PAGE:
These raspberry soufflés. I might have just discovered my least favorite thing to photograph in the entire world. Ugh.
Talk about a major race against time! I think I lost that race (and gained a few gray hairs in the process), but don’t worry, a slightly fallen soufflé tastes just as good as a puffy, just-out-of-the-oven soufflé.
Can you believe it has been almost a month since I shared a dessert recipe? Obviously, I had to do something about that, and that is how these soufflés came into the picture.
My brain has been on a one-track mind lately when it comes to summer desserts (pies, and more pies), but I really wanted to do something a bit different.
Fruit soufflé? Perfect solution.
The first time I ever had a soufflé was back when I was about 10 years old. We were on vacation in Los Angeles, and my family and I had just gone to a fancy restaurant. [P.S. Coincidentally, this is also where I had the best Caesar salad of my life!]
I distinctly remember my parents giving me a 2-minute saga all about soufflés–and being blown away by the concept of a dessert that required you to order it at the beginning of the meal.
My ten-year-old brain didn’t know what to expect, but I knew it was going to be special. I mean, just the word soufflé is special, am I right?
It was dramatic, rich, yet light and spongy. I was in love.
That was my first soufflé experience.
My second soufflé experience (well, besides eating them) was in culinary school. We made a lot of soufflés over the course of those six months and trust me when I say this, the intimidation factor never diminished for me.
Soufflés aren’t complicated, but they are intimidating. I always said a little prayer whenever I put a soufflé into the oven.
The good news?
The great things about soufflés definitely outweigh the scary things. You can prepare them in advance (and just pop the ramekins into the oven before you serve dessert), the flavors and options are pretty endless, they contain very few ingredients, they are naturally gluten-free (for those interested!), they have a very short baking time (16-20 minutes), and well….they are impressive!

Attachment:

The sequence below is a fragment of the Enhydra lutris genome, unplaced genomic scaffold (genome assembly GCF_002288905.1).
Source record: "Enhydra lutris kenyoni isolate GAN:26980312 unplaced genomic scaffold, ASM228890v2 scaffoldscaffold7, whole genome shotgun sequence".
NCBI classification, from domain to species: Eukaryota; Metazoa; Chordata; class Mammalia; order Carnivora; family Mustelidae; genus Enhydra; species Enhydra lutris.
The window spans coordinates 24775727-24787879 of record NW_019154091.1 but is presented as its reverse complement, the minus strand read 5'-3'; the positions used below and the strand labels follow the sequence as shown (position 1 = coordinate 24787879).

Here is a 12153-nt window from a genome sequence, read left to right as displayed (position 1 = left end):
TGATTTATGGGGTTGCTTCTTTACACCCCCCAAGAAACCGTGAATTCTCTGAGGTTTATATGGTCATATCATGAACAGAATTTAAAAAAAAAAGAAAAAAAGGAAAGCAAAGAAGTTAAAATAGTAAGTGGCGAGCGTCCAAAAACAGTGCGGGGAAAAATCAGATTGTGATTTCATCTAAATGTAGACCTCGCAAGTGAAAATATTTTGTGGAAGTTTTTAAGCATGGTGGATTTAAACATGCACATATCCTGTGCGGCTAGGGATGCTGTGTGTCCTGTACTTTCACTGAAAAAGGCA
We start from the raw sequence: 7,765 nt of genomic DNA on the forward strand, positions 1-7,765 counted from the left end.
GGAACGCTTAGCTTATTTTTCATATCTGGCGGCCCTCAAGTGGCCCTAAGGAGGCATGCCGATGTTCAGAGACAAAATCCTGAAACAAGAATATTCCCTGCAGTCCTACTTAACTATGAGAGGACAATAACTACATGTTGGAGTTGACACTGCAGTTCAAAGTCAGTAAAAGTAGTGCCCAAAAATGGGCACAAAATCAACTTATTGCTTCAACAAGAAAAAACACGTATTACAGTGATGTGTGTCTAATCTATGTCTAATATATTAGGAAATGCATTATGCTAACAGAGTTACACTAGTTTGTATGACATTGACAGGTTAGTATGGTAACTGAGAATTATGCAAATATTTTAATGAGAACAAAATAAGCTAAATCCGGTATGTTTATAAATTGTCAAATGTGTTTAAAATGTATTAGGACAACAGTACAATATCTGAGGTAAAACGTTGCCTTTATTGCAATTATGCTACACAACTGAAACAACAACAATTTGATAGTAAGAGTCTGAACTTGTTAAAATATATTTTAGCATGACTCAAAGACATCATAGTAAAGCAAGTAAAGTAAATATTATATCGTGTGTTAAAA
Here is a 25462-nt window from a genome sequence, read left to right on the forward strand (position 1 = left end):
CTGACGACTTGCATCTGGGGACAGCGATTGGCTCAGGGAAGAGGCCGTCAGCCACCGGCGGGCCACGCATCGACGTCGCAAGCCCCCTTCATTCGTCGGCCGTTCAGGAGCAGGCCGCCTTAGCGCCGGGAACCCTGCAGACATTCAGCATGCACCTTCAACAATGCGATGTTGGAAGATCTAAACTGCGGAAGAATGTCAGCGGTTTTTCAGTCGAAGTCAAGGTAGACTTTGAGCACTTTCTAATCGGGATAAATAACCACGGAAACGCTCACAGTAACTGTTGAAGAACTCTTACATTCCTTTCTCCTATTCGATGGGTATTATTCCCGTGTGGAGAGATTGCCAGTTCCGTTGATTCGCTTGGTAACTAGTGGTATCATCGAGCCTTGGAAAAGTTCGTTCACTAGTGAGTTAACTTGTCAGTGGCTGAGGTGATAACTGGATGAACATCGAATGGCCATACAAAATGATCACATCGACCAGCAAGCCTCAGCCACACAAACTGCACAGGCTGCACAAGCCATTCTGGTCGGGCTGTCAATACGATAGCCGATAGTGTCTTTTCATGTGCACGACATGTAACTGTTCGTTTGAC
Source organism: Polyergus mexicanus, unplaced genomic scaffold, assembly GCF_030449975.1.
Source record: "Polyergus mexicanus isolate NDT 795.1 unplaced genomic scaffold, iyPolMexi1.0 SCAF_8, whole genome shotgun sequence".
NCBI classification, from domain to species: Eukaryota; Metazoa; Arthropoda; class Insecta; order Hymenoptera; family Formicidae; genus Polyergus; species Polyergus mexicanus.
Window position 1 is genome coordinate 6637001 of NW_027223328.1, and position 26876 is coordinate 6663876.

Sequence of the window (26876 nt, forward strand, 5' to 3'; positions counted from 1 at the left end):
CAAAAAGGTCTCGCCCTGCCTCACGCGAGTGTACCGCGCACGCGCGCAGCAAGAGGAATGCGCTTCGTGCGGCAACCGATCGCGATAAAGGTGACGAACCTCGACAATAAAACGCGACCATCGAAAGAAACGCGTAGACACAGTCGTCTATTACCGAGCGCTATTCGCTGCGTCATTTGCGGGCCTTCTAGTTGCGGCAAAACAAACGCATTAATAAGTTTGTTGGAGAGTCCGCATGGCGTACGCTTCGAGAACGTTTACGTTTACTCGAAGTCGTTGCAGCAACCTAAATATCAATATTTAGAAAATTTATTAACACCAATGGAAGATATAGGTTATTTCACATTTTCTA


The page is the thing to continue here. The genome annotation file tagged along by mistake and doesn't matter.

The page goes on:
These raspberry soufflés get their intense flavor and natural color from raspberry puree. I recommend making the puree from frozen raspberries, because they are much less expensive and the flavor is indistinguishable. Save the fresh ones for garnishing!
Why is pink food so fun?
- 12 ounces frozen raspberries, thawed
- 4 egg yolks
- 2 1/2 ounces granulated sugar
- 1.5 tablespoons cornstarch
- 4 ounces raspberry puree (see above)
- juice of one lemon
- 4 egg whites, room temperature
- pinch of cream of tartar
- pinch of salt
- 1 ounce granulated sugar
- powdered sugar, for dusting
- fresh raspberries, for garnish
- Preheat oven to 400 degrees Fahrenheit. Grease four 10-ounce (roughly 4.5 inches wide) soufflé ramekins generously with butter, and then coat the ramekins with a thin layer of granulated sugar–shaking to remove any excess sugar (this step will help the soufflé rise and brown evenly). Place the ramekins on a small baking sheet and set aside.
- Prepare puree: Puree the thawed frozen raspberries in a blender until very smooth. Strain through a fine meshed sieve. Discard the seeds and reserve four ounces of raspberry puree to the soufflés.
- In a bowl, whisk together the egg yolks, first amount of sugar, and cornstarch until thick and pale yellow in color. Whisk in the raspberry puree and lemon juice. Set aside.
- In the bowl of a stand mixer, fitted with a whisk attachment, combine the egg whites, cream of tartar, and salt, and whisk over low speed until foamy. Increase the speed to medium-high and slowly add the granulated sugar. Continue to beat the egg whites until they reach soft peaks.
- Add a small amount of beaten egg whites to the egg yolk mixture, and whisk in gently. Fold in the remaining egg whites (some white streaks may remain).
- Pour the mixture carefully into the center of the ramekins, and smooth the tops with a spatula. Run your finger along the edges of the ramekins to remove any excess batter from the sides (this can cause the soufflés to rise unevenly).
- Carefully place in the oven and bake at 400 degrees for 16-20 minutes, or until golden brown on top. Remove, dust with confectioners sugar, and garnish with raspberries. Serve immediately.
This recipe will yield extra raspberry puree. Add the extra puree to your favorite smoothie mix.
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